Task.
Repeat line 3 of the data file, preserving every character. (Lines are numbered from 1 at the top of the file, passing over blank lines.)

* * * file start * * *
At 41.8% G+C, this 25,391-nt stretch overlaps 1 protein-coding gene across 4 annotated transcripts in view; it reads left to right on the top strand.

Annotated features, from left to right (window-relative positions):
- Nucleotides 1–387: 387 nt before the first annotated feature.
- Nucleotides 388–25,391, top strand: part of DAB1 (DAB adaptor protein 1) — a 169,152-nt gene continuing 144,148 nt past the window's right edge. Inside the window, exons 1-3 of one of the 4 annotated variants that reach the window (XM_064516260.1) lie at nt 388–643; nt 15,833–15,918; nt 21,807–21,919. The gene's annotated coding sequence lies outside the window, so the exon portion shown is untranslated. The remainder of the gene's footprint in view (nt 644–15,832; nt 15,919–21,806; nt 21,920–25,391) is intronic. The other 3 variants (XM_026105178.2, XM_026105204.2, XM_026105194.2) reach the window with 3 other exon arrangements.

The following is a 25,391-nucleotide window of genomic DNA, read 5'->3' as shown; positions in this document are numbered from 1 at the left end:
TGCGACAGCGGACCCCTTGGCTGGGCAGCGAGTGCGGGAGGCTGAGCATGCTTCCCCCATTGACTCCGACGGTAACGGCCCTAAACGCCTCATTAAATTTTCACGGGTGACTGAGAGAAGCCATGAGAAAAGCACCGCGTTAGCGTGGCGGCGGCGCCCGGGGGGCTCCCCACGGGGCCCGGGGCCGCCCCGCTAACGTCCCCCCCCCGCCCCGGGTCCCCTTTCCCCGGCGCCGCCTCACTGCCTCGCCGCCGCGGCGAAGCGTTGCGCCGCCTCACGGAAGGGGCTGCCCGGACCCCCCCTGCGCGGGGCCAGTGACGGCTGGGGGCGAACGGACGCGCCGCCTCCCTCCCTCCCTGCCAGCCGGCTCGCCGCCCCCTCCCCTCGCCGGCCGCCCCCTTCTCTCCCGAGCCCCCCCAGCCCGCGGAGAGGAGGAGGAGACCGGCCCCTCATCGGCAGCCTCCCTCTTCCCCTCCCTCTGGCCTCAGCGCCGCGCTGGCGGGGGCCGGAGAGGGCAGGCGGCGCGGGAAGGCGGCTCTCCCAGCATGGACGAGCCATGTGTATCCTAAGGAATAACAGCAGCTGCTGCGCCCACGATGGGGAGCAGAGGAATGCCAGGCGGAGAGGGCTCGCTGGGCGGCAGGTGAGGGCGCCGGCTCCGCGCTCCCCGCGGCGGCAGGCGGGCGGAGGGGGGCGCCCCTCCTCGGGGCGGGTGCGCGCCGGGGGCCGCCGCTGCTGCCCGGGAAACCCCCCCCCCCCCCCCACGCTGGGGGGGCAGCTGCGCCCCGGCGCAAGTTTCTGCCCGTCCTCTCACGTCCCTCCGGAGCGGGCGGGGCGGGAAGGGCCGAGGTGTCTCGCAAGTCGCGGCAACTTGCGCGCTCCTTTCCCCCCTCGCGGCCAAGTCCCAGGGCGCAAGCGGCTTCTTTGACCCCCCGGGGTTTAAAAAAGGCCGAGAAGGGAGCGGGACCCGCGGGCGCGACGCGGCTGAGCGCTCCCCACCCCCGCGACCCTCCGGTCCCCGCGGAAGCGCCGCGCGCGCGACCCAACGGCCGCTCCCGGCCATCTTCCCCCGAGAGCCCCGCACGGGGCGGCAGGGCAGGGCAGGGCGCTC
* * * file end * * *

- Nucleotides 1–387: 387 nt before the first annotated feature.